Deputy Sheriff’s Association lodges complaint with state political watchdog over unreported Rich Colwell properties

By: Gus Thomson, Journal Staff Writer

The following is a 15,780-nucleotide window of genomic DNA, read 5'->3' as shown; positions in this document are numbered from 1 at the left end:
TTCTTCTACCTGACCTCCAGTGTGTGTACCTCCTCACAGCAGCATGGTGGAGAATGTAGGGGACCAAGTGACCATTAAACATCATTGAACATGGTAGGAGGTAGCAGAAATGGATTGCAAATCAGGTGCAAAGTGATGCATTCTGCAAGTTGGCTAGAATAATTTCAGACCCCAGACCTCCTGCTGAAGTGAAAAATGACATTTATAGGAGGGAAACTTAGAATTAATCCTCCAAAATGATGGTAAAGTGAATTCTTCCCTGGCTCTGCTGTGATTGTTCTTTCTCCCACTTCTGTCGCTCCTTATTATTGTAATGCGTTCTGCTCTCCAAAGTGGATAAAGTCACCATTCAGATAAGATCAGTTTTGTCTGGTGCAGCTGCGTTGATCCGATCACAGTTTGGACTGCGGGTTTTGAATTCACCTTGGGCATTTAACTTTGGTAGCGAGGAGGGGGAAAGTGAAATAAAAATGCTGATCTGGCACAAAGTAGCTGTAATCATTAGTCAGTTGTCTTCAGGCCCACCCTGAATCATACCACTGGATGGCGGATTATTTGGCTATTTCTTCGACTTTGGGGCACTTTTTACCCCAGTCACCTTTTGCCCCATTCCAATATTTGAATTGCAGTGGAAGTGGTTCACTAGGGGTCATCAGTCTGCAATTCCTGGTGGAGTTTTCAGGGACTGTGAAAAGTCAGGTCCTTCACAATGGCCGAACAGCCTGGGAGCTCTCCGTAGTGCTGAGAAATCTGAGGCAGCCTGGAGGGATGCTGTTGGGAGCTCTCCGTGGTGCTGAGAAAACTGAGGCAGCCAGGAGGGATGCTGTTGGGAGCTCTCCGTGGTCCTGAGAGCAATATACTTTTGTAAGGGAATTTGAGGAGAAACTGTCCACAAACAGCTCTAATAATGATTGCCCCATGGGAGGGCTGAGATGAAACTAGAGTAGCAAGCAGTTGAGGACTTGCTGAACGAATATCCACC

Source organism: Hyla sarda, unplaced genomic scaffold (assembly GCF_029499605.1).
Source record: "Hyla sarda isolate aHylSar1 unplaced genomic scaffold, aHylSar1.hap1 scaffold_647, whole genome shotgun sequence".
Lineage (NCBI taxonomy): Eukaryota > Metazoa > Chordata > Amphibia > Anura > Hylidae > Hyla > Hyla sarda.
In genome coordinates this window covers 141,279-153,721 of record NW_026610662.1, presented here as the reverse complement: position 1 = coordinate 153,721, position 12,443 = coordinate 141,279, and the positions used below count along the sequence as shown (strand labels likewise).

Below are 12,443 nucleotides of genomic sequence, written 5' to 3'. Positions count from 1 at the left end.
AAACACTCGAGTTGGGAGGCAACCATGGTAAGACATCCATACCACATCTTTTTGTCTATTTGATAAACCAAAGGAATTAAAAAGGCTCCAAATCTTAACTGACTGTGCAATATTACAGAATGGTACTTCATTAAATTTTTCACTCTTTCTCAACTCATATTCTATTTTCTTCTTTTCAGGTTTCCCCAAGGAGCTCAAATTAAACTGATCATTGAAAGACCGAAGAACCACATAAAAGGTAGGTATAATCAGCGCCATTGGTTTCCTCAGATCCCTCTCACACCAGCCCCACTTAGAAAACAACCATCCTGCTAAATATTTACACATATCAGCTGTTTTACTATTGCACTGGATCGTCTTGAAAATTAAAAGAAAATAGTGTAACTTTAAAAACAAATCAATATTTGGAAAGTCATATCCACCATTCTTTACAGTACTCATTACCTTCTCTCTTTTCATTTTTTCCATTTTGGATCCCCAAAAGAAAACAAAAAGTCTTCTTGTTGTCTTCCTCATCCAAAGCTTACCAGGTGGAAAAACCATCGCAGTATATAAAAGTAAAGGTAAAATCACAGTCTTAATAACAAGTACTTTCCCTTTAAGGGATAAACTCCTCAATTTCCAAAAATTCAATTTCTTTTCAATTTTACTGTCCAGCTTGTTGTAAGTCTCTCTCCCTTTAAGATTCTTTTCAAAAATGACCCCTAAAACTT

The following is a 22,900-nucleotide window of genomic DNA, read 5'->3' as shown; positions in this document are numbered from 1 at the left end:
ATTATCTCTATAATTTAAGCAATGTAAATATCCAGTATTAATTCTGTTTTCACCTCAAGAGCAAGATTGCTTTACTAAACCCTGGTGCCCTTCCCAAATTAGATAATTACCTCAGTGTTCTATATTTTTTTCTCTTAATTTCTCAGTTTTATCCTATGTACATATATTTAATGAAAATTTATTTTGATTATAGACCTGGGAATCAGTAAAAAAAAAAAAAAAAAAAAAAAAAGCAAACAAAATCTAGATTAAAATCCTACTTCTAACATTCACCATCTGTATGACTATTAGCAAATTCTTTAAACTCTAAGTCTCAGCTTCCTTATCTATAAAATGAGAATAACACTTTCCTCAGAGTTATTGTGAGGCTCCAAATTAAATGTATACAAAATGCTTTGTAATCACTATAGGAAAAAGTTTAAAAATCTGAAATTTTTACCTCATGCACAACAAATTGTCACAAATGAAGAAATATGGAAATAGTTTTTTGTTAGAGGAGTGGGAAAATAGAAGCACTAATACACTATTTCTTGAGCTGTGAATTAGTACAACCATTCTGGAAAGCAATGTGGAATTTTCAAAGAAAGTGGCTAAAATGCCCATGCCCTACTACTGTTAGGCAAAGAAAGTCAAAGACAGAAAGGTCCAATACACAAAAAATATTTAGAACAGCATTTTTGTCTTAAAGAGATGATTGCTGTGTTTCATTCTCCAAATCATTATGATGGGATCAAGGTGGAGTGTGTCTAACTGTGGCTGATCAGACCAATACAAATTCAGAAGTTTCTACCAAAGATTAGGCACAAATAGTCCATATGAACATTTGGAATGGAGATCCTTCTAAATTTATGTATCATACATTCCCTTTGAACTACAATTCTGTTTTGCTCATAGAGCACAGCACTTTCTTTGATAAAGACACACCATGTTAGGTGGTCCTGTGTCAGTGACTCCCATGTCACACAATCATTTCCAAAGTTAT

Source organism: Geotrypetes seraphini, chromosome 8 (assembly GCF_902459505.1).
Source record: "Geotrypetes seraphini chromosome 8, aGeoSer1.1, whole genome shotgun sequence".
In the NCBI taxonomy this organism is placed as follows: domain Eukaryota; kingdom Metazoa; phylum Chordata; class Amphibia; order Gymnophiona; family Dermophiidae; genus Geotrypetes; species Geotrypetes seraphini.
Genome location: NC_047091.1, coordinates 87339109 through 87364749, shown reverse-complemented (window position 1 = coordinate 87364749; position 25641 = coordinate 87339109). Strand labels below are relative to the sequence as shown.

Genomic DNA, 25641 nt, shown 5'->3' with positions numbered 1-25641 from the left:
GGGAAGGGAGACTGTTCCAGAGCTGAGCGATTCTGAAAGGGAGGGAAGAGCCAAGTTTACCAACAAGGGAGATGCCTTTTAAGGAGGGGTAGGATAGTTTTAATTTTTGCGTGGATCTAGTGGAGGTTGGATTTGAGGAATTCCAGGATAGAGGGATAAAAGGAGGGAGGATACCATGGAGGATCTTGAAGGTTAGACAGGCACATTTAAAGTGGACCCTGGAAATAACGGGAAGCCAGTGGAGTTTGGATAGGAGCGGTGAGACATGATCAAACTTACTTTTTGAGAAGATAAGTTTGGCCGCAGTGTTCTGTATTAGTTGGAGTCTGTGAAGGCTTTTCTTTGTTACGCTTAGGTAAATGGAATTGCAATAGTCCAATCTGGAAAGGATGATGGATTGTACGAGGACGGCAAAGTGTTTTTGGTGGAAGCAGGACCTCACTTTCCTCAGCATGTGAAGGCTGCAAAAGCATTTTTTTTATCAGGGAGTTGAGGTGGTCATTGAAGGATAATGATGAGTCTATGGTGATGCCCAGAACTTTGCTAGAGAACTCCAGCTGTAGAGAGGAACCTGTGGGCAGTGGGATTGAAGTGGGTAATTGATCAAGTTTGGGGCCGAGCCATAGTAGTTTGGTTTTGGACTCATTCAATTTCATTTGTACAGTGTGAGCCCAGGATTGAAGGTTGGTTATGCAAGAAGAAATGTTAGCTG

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The Placer County Deputy Sheriff’s Association has filed a complaint with the Fair Political Practices Commission against Placer County’s former No. 2 administrator Rich Colwell. The association’s complaint revolves around what it says is Colwell’s failure since 1999-2000 to disclose reportable real-estate holdings on annual conflict-of-interest filings. But Colwell said the issue is a minor one and the complaint is indicative of negativity emerging between labor and management during difficult fiscal times. A deputy’s association spokesman said this week that the state commission was poised to consider the complaint – filed last April – this month. Andrew Scott, the deputy’s association vice president, said the complaint was the result of an examination by his organization into county finances. The 280-member deputy group is in a protracted dispute over contract adjustments. “We came across something we felt violated the law and referred it to the agency that could investigate it and make a determination,” Scott said. “As soon as we discovered it, we reported it.” Colwell, 53, abruptly resigned from his $243,000-a-year job, submitting his notice Nov. 30. He left his job the same day. In an e-mail response Thursday to the allegations, Colwell said the complaint “is without merit and has been filed by a labor organization that has not been able to reach agreement with the county on a contract for the past three years.” “There is no allegation of conflict of interest, only of non-reporting the properties which are located with the city limits of Lincoln and are not within the unincorporated area of Placer County,” Colwell stated. “I have been in discussions with the FPPC staff and they have indicated that the reporting requirements may not be clear regarding such a situation and they are researching the issue.” Characterizing the issues the deputies group reported as minor, Colwell said it is “unfortunately indicative of the negative environment which tends to emerge between labor and management during difficult fiscal times.” The deputy association’s complaint with the state political watchdog’s enforcement division includes information on seven homes in Lincoln. Backup documentation indicates the properties, described as rental homes, once were or are now held in joint ownership by Colwell or with his wife, Nancy Colwell. Colwell, who has worked for the county since 1989, oversaw county operations in County CEO Tom Miller’s absence and provided policy direction and operational oversight of law enforcement and health services. He was also director of the Redevelopment Agency. Scott confirmed that Colwell was not involved directly in CEO’s Office discussions with his association. He added that the complaint wasn’t made public until now because the deputy’s organization didn’t want to be perceived as politicizing allegations. The properties listed in the association’s complaint are all located in Lincoln. Two are on Navigator Drive. Others are on 4th Street, 6th Street, Santorini Lane, Red Clover Way, and Inverness Drive. Filers are not required to report their personal residence. Colwell is a lifelong Penryn resident. The Deputy Sheriff’s Association list of Colwell properties indicate they were bought between 2000 and 2005. Between 2000 and early 2006, Colwell was director of the county’s Administrative Services Department as well as deputy county executive officer. He was promoted to the newly created position of chief assistant executive officer in early 2006. What the association alleges in its complaint is that Colwell violated provisions of the Political Reform Act by failing to disclose interest in seven rental properties on his FPPC 700 form since the 1999-2000 reporting year. “The 700 forms,” the commission states in its overview for filers, “ alert public officials about their own economic interests and potential areas of conflict in relation to their duties, and provide information to members of the public who may monitor official actions for any conflicts.” The Fair Political Practices Commission filing was new news to at least one county supervisor. District 5 Supervisor Jennifer Montgomery said Thursday that she had heard nothing about it until contacted by the Auburn Journal. She added that Colwell’s retirement wasn’t surprising. He had mentioned his desire to devote more time to his mandarin orchard over the past year, she said. Montgomery added that the timing did take her by surprise, though. Colwell also said in his e-mail that the county is “well-served by Miller and the board in their efforts to protect levels of service while maintaining the fiscal integrity of the budget. “I have been very fortunate to have served this organization for more than 20 years, always working with very talented and dedicated peers and staff,” Colwell said. “I have chosen to retire and direct my efforts toward my mandarin ranch and other family related activities.” Because of vacation and sick pay accruals, Colwell won’t actually leave the county until early spring. After that he will start collecting a state PERS pension estimated at between $92,000 and $102,000 annually. While his duties with the county are already being covered by other managers, Colwell isn’t cutting ties with local government. He is in the third year of his sixth term as a Placer County Board of Education member and was elected Dec. 10 on a 6-0 vote by other trustees to serve as board chairman in 2010. He represents District 2, which takes in Penryn, Loomis and Granite Bay.